Can you think of a crazier year than 2020? The beginning of this new decade has injected a substantial amount of uncertainty about what the future holds and how we can best navigate it, and financial markets have been quick to price, and reprice, the barrage of new information. Let’s look at two considerable sources of uncertainty and how they might affect your portfolio going forward.
The COVID-19 pandemic continues to circulate among the global population and is accompanied by renewed government efforts to taper its spread. The COVID-prompted lockdowns earlier in the year caused historically high levels of market volatility, and we have continued to see tremors of similar activity through the end of the year. These measures have had widespread impacts, including societal, economic, and health. In terms of how this all relates to your portfolio, the important thing to remember is that it has been a clear manifestation of market efficiency. Global securities markets continue to price in new information as it becomes available: if that information is worse than markets originally anticipated, we see prices decline—sometimes sharply. But the opposite effect is also possible. For example, we saw Pfizer announce in November that it was in late phase trials for a vaccine said to be 90% effective, and Moderna announced within weeks that they had developed a vaccine with an efficacy rate close to 95%. That information evidently exceeded market expectations at the time and was quickly priced into staunchly positive performance.
Black Swans—rare but negative market events like COVID — remind us all that market volatility and uncertainty are painful but necessary ingredients for overall, long-term market growth. Because without market risk, there would be no reward.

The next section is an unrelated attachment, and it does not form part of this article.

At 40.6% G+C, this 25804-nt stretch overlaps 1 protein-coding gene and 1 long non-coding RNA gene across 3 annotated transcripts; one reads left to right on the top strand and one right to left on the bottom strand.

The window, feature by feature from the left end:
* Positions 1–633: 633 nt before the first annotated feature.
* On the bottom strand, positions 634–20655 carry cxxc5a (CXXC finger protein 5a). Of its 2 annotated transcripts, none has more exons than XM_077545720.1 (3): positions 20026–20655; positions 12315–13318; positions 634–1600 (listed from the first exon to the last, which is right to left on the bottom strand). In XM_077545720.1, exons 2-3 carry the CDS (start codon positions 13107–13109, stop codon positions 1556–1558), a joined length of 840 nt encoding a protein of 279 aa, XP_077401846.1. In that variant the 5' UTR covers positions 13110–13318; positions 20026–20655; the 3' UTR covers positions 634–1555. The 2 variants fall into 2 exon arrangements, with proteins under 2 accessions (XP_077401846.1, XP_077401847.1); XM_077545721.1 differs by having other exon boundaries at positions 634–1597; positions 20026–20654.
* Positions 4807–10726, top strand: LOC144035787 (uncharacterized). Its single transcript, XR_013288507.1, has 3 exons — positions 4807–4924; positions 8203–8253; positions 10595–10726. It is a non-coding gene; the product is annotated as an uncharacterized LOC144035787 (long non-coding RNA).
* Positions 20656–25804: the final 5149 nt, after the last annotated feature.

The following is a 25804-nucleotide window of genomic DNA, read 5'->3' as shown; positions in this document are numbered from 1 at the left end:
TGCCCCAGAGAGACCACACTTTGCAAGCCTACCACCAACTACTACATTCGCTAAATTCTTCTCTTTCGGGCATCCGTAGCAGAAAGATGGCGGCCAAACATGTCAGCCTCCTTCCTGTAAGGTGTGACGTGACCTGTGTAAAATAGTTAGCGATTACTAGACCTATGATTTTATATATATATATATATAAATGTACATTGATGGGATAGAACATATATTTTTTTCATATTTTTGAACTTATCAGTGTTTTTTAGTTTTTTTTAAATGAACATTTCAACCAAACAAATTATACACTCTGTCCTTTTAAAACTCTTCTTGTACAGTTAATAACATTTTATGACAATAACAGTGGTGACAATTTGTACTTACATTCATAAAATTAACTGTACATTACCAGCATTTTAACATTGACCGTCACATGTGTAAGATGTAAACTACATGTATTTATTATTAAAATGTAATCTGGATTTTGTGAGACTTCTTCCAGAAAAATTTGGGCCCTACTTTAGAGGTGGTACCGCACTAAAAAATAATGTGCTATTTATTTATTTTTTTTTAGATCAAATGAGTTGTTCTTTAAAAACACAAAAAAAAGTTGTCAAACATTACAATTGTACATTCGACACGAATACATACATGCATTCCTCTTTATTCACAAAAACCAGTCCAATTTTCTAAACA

Another source of uncertainty in 2020 was the latest U.S. election cycle. The hotly contested races had voters turning out in record numbers across the country. Next month, special runoff elections in Georgia will determine the winners of the last two U.S. Senate seats and if Congress will be split party or controlled by the Democratic Party. If the results match current market expectations, control of Congress will remain bipartisan. Some associate a divided Congress with unproductive gridlock, but historically a split Congress has been more successful in passing long-lasting legislation. For example, republicans and democrats could not be further apart regarding tax policy. In a divided Congress, it is very unlikely that sweeping, progressive tax bills are passed. Instead, this sets the table for sustainable, incremental tax reform to occur because it will have been based on compromise. This is a possible alternative to the unilateral changes enacted by single-party Congresses that tend to be repealed and replaced by future administrations.
All the above and more can, will and almost certainly has affected your portfolio this year. But what is paramount to achieving your long-term goals is simply controlling what you can control. We don’t know how future tax policy will unfold under a new presidential administration, for example, but we do know what tax rates are now. So, if you find future tax rate possibilities to be concerning, you can take advantage of the currently low tax environment by pulling future income streams into today through options like Roth conversions and exercising stock options. And if this year’s uncertainty has left you with a sizeable pit in your stomach, let’s talk about that. The winning strategy to investing is often not trying to uncover the next big thing, but rather to limit your mistakes.